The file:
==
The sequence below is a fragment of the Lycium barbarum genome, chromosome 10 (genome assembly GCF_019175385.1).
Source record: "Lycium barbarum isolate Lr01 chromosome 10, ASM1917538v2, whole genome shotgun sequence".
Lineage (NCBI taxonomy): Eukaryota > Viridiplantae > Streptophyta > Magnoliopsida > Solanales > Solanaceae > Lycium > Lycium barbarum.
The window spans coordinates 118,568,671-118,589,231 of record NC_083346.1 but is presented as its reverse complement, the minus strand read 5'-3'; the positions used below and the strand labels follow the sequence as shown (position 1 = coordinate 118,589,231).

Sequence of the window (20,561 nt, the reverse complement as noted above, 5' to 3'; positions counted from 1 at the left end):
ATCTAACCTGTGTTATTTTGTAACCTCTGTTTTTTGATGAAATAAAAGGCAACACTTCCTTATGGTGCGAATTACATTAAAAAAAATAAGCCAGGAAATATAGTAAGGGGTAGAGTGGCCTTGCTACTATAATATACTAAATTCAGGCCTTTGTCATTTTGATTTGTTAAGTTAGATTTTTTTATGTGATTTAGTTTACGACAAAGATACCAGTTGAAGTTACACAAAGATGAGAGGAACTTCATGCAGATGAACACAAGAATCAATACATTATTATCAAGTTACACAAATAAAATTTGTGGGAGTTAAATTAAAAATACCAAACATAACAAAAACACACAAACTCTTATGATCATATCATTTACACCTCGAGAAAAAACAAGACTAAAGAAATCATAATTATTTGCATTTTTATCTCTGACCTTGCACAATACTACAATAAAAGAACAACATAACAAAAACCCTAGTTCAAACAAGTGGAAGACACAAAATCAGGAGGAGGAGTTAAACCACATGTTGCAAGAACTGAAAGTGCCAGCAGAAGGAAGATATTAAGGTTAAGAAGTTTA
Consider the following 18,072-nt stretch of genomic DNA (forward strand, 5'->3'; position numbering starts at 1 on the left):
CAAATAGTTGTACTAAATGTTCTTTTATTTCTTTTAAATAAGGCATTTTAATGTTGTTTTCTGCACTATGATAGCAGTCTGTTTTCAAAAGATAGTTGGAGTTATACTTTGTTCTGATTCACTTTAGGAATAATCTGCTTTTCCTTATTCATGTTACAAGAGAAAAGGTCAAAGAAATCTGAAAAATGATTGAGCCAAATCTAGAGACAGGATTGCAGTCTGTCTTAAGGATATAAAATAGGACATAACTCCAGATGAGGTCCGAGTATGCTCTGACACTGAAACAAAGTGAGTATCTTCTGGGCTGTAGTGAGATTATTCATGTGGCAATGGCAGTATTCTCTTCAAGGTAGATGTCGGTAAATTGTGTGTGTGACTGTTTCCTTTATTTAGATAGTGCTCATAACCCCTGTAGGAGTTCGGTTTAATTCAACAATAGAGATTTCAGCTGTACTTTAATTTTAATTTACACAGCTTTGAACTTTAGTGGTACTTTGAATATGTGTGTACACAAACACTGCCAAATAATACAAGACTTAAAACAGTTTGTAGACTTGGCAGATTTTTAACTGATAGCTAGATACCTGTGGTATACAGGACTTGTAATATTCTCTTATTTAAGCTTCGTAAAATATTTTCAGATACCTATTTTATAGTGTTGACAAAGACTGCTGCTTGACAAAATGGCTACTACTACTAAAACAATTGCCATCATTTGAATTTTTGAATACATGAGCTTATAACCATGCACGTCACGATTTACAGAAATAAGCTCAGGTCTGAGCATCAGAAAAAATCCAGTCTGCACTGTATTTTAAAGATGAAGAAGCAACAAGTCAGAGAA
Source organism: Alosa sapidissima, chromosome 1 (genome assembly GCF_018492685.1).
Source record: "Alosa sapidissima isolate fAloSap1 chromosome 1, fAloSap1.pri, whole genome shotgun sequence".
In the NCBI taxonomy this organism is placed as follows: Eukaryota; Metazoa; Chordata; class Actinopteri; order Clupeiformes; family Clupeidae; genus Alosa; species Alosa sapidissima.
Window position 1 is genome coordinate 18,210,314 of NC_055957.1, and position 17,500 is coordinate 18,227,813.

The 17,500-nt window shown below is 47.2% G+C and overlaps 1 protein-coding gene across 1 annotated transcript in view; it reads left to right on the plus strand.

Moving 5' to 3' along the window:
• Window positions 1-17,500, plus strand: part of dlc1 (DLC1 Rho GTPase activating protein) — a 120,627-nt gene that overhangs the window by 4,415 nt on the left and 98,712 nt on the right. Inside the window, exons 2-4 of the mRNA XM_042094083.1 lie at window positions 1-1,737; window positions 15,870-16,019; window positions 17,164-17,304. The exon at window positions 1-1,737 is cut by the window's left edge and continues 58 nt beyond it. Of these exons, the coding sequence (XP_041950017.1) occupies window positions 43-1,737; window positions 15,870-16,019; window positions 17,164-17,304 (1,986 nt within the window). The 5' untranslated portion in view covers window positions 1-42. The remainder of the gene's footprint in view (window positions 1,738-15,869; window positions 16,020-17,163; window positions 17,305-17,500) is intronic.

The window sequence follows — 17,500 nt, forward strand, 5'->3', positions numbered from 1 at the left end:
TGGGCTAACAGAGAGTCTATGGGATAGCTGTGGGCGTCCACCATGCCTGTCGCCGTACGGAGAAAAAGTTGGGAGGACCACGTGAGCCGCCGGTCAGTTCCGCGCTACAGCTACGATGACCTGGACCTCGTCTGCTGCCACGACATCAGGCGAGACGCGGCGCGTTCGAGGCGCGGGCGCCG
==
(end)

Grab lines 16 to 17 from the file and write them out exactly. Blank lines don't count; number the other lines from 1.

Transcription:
The window sequence follows — 17,500 nt, forward strand, 5'->3', positions numbered from 1 at the left end:
TGGGCTAACAGAGAGTCTATGGGATAGCTGTGGGCGTCCACCATGCCTGTCGCCGTACGGAGAAAAAGTTGGGAGGACCACGTGAGCCGCCGGTCAGTTCCGCGCTACAGCTACGATGACCTGGACCTCGTCTGCTGCCACGACATCAGGCGAGACGCGGCGCGTTCGAGGCGCGGGCGCCG